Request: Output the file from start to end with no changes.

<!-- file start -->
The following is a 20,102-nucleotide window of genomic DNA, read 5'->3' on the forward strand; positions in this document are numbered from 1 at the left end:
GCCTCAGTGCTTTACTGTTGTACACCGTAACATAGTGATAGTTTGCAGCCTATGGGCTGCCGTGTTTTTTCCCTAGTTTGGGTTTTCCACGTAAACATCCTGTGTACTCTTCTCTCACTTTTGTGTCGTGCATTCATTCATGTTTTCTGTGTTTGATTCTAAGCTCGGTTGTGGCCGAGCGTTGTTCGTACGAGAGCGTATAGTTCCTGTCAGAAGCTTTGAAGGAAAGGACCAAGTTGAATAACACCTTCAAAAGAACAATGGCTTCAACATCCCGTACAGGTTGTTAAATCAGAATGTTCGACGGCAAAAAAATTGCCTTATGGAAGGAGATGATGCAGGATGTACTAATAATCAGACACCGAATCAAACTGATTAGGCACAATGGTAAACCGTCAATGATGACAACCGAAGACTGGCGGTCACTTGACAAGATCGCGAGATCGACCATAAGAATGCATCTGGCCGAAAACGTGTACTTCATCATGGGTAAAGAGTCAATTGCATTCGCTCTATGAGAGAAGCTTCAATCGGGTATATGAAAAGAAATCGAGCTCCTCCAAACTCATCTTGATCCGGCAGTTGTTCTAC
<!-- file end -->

The following is a 20,102-nucleotide window of genomic DNA, read 5'->3' on the forward strand; positions in this document are numbered from 1 at the left end:
GCCTCAGTGCTTTACTGTTGTACACCGTAACATAGTGATAGTTTGCAGCCTATGGGCTGCCGTGTTTTTTCCCTAGTTTGGGTTTTCCACGTAAACATCCTGTGTACTCTTCTCTCACTTTTGTGTCGTGCATTCATTCATGTTTTCTGTGTTTGATTCTAAGCTCGGTTGTGGCCGAGCGTTGTTCGTACGAGAGCGTATAGTTCCTGTCAGAAGCTTTGAAGGAAAGGACCAAGTTGAATAACACCTTCAAAAGAACAATGGCTTCAACATCCCGTACAGGTTGTTAAATCAGAATGTTCGACGGCAAAAAAATTGCCTTATGGAAGGAGATGATGCAGGATGTACTAATAATCAGACACCGAATCAAACTGATTAGGCACAATGGTAAACCGTCAATGATGACAACCGAAGACTGGCGGTCACTTGACAAGATCGCGAGATCGACCATAAGAATGCATCTGGCCGAAAACGTGTACTTCATCATGGGTAAAGAGTCAATTGCATTCGCTCTATGAGAGAAGCTTCAATCGGGTATATGAAAAGAAATCGAGCTCCTCCAAACTCATCTTGATCCGGCAGTTGTTCTAC